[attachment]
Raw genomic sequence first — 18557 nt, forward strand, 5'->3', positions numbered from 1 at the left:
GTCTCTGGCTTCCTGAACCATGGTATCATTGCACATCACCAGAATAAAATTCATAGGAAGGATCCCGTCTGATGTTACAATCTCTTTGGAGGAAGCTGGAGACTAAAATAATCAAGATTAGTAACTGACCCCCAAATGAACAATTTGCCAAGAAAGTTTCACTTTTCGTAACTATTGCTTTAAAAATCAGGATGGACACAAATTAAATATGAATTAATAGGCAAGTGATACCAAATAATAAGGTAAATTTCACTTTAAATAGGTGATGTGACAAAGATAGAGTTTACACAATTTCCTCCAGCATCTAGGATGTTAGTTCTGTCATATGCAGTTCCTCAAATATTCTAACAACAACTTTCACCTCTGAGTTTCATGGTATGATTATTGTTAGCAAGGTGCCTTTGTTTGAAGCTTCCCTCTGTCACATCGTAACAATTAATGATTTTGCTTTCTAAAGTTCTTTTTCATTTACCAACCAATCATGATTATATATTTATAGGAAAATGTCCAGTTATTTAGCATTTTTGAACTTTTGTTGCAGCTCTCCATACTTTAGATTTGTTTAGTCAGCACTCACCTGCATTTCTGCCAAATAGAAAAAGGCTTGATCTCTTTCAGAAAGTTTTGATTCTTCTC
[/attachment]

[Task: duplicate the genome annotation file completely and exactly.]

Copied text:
Raw genomic sequence first — 18557 nt, forward strand, 5'->3', positions numbered from 1 at the left:
GTCTCTGGCTTCCTGAACCATGGTATCATTGCACATCACCAGAATAAAATTCATAGGAAGGATCCCGTCTGATGTTACAATCTCTTTGGAGGAAGCTGGAGACTAAAATAATCAAGATTAGTAACTGACCCCCAAATGAACAATTTGCCAAGAAAGTTTCACTTTTCGTAACTATTGCTTTAAAAATCAGGATGGACACAAATTAAATATGAATTAATAGGCAAGTGATACCAAATAATAAGGTAAATTTCACTTTAAATAGGTGATGTGACAAAGATAGAGTTTACACAATTTCCTCCAGCATCTAGGATGTTAGTTCTGTCATATGCAGTTCCTCAAATATTCTAACAACAACTTTCACCTCTGAGTTTCATGGTATGATTATTGTTAGCAAGGTGCCTTTGTTTGAAGCTTCCCTCTGTCACATCGTAACAATTAATGATTTTGCTTTCTAAAGTTCTTTTTCATTTACCAACCAATCATGATTATATATTTATAGGAAAATGTCCAGTTATTTAGCATTTTTGAACTTTTGTTGCAGCTCTCCATACTTTAGATTTGTTTAGTCAGCACTCACCTGCATTTCTGCCAAATAGAAAAAGGCTTGATCTCTTTCAGAAAGTTTTGATTCTTCTC